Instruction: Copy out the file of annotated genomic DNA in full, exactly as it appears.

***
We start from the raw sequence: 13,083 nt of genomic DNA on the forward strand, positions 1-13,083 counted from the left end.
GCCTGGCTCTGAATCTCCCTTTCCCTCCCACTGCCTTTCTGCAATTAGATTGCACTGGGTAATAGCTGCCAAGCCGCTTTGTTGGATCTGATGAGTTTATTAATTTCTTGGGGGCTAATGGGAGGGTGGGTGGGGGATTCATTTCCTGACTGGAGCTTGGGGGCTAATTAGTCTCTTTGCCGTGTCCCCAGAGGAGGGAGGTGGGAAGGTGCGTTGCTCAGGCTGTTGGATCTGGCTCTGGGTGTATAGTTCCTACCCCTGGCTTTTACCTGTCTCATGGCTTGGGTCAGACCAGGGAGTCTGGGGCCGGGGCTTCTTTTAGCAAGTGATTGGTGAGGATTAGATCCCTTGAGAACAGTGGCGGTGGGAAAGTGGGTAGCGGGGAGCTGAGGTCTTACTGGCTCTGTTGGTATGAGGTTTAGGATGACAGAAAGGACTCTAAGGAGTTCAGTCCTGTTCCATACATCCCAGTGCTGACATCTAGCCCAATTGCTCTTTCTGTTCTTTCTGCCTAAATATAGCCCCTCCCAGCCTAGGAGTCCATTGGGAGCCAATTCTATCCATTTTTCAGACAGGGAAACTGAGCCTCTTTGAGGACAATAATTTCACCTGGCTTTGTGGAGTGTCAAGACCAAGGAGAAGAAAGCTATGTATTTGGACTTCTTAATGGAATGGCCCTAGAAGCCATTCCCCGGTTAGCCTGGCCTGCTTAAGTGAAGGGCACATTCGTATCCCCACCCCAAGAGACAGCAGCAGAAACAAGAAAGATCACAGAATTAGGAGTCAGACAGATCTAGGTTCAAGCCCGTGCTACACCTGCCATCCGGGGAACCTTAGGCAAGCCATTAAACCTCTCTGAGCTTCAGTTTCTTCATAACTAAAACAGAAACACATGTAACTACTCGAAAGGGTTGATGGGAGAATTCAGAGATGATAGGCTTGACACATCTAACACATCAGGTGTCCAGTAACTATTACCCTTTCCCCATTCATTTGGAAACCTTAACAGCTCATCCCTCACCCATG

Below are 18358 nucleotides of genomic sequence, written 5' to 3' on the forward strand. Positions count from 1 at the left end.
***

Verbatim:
We start from the raw sequence: 13,083 nt of genomic DNA on the forward strand, positions 1-13,083 counted from the left end.
GCCTGGCTCTGAATCTCCCTTTCCCTCCCACTGCCTTTCTGCAATTAGATTGCACTGGGTAATAGCTGCCAAGCCGCTTTGTTGGATCTGATGAGTTTATTAATTTCTTGGGGGCTAATGGGAGGGTGGGTGGGGGATTCATTTCCTGACTGGAGCTTGGGGGCTAATTAGTCTCTTTGCCGTGTCCCCAGAGGAGGGAGGTGGGAAGGTGCGTTGCTCAGGCTGTTGGATCTGGCTCTGGGTGTATAGTTCCTACCCCTGGCTTTTACCTGTCTCATGGCTTGGGTCAGACCAGGGAGTCTGGGGCCGGGGCTTCTTTTAGCAAGTGATTGGTGAGGATTAGATCCCTTGAGAACAGTGGCGGTGGGAAAGTGGGTAGCGGGGAGCTGAGGTCTTACTGGCTCTGTTGGTATGAGGTTTAGGATGACAGAAAGGACTCTAAGGAGTTCAGTCCTGTTCCATACATCCCAGTGCTGACATCTAGCCCAATTGCTCTTTCTGTTCTTTCTGCCTAAATATAGCCCCTCCCAGCCTAGGAGTCCATTGGGAGCCAATTCTATCCATTTTTCAGACAGGGAAACTGAGCCTCTTTGAGGACAATAATTTCACCTGGCTTTGTGGAGTGTCAAGACCAAGGAGAAGAAAGCTATGTATTTGGACTTCTTAATGGAATGGCCCTAGAAGCCATTCCCCGGTTAGCCTGGCCTGCTTAAGTGAAGGGCACATTCGTATCCCCACCCCAAGAGACAGCAGCAGAAACAAGAAAGATCACAGAATTAGGAGTCAGACAGATCTAGGTTCAAGCCCGTGCTACACCTGCCATCCGGGGAACCTTAGGCAAGCCATTAAACCTCTCTGAGCTTCAGTTTCTTCATAACTAAAACAGAAACACATGTAACTACTCGAAAGGGTTGATGGGAGAATTCAGAGATGATAGGCTTGACACATCTAACACATCAGGTGTCCAGTAACTATTACCCTTTCCCCATTCATTTGGAAACCTTAACAGCTCATCCCTCACCCATG

Below are 18358 nucleotides of genomic sequence, written 5' to 3' on the forward strand. Positions count from 1 at the left end.